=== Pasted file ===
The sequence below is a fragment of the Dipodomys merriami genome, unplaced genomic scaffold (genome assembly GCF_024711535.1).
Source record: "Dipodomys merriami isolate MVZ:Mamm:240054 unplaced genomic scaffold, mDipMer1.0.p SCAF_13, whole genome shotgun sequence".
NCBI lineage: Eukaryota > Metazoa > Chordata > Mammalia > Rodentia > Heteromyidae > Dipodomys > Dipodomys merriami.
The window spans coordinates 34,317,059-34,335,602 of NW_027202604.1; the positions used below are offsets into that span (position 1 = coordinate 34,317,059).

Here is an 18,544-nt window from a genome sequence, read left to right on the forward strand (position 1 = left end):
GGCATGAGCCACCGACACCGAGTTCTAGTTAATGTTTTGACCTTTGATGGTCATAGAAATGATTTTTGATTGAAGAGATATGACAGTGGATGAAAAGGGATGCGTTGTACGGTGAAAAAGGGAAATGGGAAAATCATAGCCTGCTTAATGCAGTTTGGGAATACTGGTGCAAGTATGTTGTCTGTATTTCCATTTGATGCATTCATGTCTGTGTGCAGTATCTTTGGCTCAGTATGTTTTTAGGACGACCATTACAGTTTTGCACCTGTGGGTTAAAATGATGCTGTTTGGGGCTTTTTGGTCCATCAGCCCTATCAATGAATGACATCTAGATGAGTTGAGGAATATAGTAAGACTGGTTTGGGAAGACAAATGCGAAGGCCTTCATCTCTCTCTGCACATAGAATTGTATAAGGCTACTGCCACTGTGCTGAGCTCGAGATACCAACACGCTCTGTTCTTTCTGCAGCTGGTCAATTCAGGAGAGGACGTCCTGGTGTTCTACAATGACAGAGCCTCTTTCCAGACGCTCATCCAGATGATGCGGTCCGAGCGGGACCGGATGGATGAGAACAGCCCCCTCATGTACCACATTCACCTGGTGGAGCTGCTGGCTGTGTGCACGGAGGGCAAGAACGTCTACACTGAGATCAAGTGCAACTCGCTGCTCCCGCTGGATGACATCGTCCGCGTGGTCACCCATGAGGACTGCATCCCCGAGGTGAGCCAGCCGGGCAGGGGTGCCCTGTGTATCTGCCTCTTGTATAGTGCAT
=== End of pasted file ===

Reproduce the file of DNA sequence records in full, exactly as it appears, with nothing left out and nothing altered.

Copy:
The sequence below is a fragment of the Dipodomys merriami genome, unplaced genomic scaffold (genome assembly GCF_024711535.1).
Source record: "Dipodomys merriami isolate MVZ:Mamm:240054 unplaced genomic scaffold, mDipMer1.0.p SCAF_13, whole genome shotgun sequence".
NCBI lineage: Eukaryota > Metazoa > Chordata > Mammalia > Rodentia > Heteromyidae > Dipodomys > Dipodomys merriami.
The window spans coordinates 34,317,059-34,335,602 of NW_027202604.1; the positions used below are offsets into that span (position 1 = coordinate 34,317,059).

Here is an 18,544-nt window from a genome sequence, read left to right on the forward strand (position 1 = left end):
GGCATGAGCCACCGACACCGAGTTCTAGTTAATGTTTTGACCTTTGATGGTCATAGAAATGATTTTTGATTGAAGAGATATGACAGTGGATGAAAAGGGATGCGTTGTACGGTGAAAAAGGGAAATGGGAAAATCATAGCCTGCTTAATGCAGTTTGGGAATACTGGTGCAAGTATGTTGTCTGTATTTCCATTTGATGCATTCATGTCTGTGTGCAGTATCTTTGGCTCAGTATGTTTTTAGGACGACCATTACAGTTTTGCACCTGTGGGTTAAAATGATGCTGTTTGGGGCTTTTTGGTCCATCAGCCCTATCAATGAATGACATCTAGATGAGTTGAGGAATATAGTAAGACTGGTTTGGGAAGACAAATGCGAAGGCCTTCATCTCTCTCTGCACATAGAATTGTATAAGGCTACTGCCACTGTGCTGAGCTCGAGATACCAACACGCTCTGTTCTTTCTGCAGCTGGTCAATTCAGGAGAGGACGTCCTGGTGTTCTACAATGACAGAGCCTCTTTCCAGACGCTCATCCAGATGATGCGGTCCGAGCGGGACCGGATGGATGAGAACAGCCCCCTCATGTACCACATTCACCTGGTGGAGCTGCTGGCTGTGTGCACGGAGGGCAAGAACGTCTACACTGAGATCAAGTGCAACTCGCTGCTCCCGCTGGATGACATCGTCCGCGTGGTCACCCATGAGGACTGCATCCCCGAGGTGAGCCAGCCGGGCAGGGGTGCCCTGTGTATCTGCCTCTTGTATAGTGCAT